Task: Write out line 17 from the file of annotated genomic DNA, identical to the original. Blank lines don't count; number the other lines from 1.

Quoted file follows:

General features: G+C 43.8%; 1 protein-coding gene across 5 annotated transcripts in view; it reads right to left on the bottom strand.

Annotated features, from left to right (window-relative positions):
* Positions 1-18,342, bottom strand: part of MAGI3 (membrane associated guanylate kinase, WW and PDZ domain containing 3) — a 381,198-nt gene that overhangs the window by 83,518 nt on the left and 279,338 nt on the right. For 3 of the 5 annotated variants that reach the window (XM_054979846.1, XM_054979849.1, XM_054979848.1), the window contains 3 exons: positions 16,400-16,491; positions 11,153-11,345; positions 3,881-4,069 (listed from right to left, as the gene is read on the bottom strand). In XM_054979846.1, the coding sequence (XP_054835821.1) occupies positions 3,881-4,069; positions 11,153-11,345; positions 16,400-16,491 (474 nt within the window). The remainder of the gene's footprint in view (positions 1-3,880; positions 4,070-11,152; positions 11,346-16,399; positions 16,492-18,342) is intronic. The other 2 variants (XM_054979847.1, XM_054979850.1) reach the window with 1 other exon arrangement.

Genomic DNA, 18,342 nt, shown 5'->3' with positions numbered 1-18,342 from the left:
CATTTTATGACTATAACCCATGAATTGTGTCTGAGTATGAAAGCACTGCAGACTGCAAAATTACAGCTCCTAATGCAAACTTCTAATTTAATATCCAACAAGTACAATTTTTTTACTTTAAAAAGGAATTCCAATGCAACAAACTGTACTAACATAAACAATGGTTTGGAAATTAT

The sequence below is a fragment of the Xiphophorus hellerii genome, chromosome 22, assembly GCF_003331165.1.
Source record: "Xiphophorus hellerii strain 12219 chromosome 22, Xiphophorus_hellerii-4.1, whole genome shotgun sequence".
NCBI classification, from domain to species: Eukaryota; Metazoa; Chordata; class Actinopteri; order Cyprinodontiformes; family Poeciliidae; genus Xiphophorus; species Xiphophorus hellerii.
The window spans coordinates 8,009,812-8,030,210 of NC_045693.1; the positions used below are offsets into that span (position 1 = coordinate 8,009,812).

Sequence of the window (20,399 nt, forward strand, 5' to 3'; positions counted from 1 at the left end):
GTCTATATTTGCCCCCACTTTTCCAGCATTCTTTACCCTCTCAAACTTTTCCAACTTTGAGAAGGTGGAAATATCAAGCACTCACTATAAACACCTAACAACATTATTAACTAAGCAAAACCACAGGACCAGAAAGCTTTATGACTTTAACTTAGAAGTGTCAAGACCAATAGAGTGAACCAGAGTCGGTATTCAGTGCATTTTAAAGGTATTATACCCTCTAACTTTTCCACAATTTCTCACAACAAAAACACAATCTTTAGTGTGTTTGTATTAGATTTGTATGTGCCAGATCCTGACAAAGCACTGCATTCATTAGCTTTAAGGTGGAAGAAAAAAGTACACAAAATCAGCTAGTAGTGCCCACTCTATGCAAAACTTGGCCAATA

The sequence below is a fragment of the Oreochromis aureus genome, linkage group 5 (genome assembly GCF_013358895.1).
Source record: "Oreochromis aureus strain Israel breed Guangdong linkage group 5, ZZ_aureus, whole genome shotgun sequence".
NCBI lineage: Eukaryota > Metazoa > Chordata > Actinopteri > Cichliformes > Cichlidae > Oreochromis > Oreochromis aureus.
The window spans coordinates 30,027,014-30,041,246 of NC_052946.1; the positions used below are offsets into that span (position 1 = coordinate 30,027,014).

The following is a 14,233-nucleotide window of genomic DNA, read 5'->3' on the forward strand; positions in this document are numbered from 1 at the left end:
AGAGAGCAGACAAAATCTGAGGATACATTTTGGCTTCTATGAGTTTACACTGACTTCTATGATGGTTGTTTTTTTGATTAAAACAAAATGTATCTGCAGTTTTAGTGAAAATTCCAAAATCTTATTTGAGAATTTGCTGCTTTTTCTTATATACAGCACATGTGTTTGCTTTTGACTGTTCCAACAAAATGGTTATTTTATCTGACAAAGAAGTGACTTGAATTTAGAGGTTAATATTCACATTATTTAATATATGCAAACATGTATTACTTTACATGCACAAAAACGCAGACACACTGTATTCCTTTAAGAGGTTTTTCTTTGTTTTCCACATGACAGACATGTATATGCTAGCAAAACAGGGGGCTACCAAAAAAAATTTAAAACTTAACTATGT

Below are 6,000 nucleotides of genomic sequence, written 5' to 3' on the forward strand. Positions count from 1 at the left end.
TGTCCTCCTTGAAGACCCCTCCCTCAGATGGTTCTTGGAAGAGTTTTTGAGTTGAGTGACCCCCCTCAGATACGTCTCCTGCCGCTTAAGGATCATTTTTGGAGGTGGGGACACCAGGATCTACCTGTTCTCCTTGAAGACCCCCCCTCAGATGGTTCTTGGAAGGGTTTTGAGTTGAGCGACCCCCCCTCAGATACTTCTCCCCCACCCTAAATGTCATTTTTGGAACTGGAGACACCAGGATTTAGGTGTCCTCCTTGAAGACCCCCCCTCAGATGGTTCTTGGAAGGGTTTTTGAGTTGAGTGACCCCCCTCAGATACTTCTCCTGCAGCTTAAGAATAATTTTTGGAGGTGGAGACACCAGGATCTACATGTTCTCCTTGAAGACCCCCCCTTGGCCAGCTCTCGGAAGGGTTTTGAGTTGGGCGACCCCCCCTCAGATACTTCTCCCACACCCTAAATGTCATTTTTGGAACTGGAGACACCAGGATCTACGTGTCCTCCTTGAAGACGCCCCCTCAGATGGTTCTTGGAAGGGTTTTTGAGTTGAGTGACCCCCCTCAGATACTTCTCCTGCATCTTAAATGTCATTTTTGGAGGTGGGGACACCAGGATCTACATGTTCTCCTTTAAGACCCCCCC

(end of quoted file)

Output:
AGAGAGCAGACAAAATCTGAGGATACATTTTGGCTTCTATGAGTTTACACTGACTTCTATGATGGTTGTTTTTTTGATTAAAACAAAATGTATCTGCAGTTTTAGTGAAAATTCCAAAATCTTATTTGAGAATTTGCTGCTTTTTCTTATATACAGCACATGTGTTTGCTTTTGACTGTTCCAACAAAATGGTTATTTTATCTGACAAAGAAGTGACTTGAATTTAGAGGTTAATATTCACATTATTTAATATATGCAAACATGTATTACTTTACATGCACAAAAACGCAGACACACTGTATTCCTTTAAGAGGTTTTTCTTTGTTTTCCACATGACAGACATGTATATGCTAGCAAAACAGGGGGCTACCAAAAAAAATTTAAAACTTAACTATGT